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Another snowstorm swept through weather-weary Massachusetts on Sunday, bringing heavy winds and dangerous cold for the overnight.
For parts of the state, temperatures are expected to be the coldest of the season, according to the National Weather Service. A wind chill warning is in effect until 10 a.m. Monday.
"We're dropping below zero and wind chills will be dropping to 20 below and maybe minus-25 by morning," National Weather Service meteorologist Bill Simpson told The Associated Press on Sunday. "People should take it seriously. It is the coldest in Massachusetts in many years."
Another 13 inches of snow fell on Boston Saturday night and Sunday. With just under 96 inches so far, it's now the third-snowiest season in Boston history. The winter of 1995-1996 holds the record with 107.6 inches.
Other towns recorded nearly 2 feet of snow by midday Sunday.
"There's a little bit of deja vu all over again in this," Gov. Charlie Baker said Sunday morning, referencing the spate of storms that have whacked Massachusetts in recent weeks. He had not imposed a driving ban, but urged people to stay off the roads Sunday.
Baker also encouraged residents to clear their roofs as soon as it is safe to do so, adding that there had been four roof collapses as of noon Sunday.
All MBTA service was suspended Sunday because of the storm. The transit agency has struggled mightily with the recent winter conditions.
On Sunday evening, the T announced it will run limited rail and bus service on Monday, President's Day. (See here for more.)
There were no scheduled flights at Logan Airport Sunday morning, with flights coming back as the storm moved away in the early afternoon.
Ahead of the storm, forces gathered to remove piles of snow and ready for the next round.
Massachusetts called up hundreds of National Guard troops to assist with snow removal, and the Hanscom Air Force base outside Boston became a staging area for heavy equipment pouring in from eight other Northeast states to help in the effort.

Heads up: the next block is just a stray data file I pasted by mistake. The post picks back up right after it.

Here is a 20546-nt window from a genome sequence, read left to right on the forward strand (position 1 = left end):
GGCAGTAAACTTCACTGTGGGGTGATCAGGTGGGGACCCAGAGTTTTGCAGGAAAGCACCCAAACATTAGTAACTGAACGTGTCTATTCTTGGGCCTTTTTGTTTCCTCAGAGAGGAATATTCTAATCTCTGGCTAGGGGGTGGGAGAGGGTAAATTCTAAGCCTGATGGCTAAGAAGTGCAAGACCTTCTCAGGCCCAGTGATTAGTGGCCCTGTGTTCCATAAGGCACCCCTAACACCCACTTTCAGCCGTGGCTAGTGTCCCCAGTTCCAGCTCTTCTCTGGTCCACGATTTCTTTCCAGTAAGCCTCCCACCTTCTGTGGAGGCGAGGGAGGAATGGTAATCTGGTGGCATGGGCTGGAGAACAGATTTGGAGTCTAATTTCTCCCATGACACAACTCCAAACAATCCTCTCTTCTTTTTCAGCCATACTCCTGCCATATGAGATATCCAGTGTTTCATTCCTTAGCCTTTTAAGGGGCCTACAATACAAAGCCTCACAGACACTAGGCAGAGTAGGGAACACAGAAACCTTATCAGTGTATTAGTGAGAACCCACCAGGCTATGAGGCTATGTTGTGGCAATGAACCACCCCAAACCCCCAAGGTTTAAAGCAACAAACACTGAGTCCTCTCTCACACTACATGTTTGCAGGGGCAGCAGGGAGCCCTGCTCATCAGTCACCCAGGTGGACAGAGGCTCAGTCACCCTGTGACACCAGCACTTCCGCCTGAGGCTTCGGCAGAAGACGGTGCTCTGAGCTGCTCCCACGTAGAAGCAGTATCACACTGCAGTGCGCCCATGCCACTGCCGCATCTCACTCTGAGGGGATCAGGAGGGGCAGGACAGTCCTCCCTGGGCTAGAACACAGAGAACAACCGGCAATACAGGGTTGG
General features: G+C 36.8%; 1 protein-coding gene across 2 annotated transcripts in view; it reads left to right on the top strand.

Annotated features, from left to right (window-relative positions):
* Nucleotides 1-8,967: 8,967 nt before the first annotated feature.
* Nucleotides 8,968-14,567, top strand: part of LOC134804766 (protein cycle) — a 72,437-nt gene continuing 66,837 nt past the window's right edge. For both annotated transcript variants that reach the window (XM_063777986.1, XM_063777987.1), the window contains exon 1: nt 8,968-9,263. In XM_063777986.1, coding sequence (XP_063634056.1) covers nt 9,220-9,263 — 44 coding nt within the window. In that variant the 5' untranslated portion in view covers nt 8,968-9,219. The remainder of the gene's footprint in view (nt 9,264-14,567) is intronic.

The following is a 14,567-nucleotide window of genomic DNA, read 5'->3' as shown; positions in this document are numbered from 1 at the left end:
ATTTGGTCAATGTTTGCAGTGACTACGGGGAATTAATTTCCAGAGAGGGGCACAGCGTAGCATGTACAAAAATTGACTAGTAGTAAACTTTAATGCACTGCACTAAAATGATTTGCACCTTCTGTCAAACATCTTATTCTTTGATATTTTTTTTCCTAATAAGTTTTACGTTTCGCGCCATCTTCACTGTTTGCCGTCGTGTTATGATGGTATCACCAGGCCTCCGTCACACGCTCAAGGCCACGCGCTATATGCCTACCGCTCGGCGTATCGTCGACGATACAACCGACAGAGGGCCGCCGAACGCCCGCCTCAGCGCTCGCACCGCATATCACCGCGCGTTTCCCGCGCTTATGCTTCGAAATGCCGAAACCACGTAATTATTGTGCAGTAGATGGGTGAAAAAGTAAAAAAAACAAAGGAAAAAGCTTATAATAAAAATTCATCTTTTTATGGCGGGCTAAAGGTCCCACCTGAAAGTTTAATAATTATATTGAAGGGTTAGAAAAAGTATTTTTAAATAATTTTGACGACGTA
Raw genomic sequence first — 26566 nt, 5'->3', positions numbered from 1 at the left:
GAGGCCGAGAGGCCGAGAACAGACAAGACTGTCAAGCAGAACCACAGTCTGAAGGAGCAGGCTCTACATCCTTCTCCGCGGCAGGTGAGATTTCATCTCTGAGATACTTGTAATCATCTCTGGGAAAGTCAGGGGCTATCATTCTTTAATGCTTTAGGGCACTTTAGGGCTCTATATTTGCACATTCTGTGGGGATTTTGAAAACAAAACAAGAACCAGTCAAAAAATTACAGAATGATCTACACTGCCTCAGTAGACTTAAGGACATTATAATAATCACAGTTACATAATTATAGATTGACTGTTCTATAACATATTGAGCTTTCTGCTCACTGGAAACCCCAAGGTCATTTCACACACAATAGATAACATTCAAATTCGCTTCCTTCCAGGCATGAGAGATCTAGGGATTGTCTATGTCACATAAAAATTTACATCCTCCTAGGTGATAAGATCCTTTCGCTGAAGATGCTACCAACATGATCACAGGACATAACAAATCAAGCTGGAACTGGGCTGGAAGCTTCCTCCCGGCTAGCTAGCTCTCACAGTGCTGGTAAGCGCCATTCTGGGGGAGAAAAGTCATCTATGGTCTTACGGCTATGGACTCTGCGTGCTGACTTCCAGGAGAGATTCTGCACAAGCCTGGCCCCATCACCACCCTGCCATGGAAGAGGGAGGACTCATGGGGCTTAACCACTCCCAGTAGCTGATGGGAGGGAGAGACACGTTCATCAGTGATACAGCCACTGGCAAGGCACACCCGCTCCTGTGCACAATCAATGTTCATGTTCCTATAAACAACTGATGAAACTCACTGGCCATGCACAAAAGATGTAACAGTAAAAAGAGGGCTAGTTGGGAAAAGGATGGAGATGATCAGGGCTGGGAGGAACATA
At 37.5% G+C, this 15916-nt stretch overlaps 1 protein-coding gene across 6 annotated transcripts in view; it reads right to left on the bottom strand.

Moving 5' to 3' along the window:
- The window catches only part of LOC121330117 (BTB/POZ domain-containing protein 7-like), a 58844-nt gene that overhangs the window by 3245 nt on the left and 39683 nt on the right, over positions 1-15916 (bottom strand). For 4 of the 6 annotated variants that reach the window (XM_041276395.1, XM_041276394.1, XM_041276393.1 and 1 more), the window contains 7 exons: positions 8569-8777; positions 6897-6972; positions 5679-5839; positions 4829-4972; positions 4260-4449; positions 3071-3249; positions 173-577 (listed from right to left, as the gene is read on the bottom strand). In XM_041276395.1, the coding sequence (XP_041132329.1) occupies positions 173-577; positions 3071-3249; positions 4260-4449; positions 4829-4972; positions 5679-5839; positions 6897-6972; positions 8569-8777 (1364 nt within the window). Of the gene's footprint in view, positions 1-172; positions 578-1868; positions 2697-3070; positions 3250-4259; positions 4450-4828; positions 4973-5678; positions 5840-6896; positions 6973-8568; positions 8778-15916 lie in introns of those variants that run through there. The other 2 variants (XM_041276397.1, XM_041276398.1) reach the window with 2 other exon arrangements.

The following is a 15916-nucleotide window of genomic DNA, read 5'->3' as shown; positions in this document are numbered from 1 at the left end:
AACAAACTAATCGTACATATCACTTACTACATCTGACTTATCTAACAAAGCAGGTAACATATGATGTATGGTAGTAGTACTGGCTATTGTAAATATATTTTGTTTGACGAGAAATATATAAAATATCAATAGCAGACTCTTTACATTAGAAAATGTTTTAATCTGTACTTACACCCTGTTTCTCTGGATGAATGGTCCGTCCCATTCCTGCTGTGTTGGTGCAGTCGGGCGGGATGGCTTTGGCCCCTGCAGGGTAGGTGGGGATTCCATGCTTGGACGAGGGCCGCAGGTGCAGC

State officials urged people to clear snow from their outdoor heating vents and to shovel out cars' tailpipes before turning them on to avoid carbon monoxide poisoning.
The Boston Public Health Commission reported nine people had been hospitalized for carbon monoxide poisoning between Jan. 26 and Feb. 12.
Dr. Huy Nguyen, the commission's interim executive director, said heavy snowfall can clog vents, and when heating systems fail, people tend to look for alternatives.
"This includes using their ovens, their gas winches," Nguyen said. "Sometimes people use charcoal grills, their camp stoves, their non-vented fireplaces...and these are particularly dangerous ways to heat your home, because they are a very big source of carbon monoxide poisoning."
On Sunday afternoon, Boston Mayor Marty Walsh asked people to stay home and remain patient as the city digs out again.
"This has been now nearly a month's worth of snow that we're getting here, one weekend after another," Walsh said. "I know it's getting frustrating for everyone. It's getting frustrating even for myself."
He said a snow emergency and parking ban would continue.
In South Boston, many two-way streets were turned into one-way streets, with even-numbered streets blocked to eastbound traffic and odd-numbered streets blocked to vehicles going westward.
Walsh said that the experiment in Southie could be applied in other parts of Boston.
"Other neighborhoods aren't shaped like a grid, though, so South Boston is like a temporary test case for us to use," Walsh said.
Gov. Baker asked residents to remember that while the winter seems endless, spring is coming next.
"I think it is important for all of us to remember this," Baker said. "It's 58 days until Opening Day at Fenway Park."
With reporting by the WBUR Newsroom and The Associated Press
This article was originally published on February 15, 2015.
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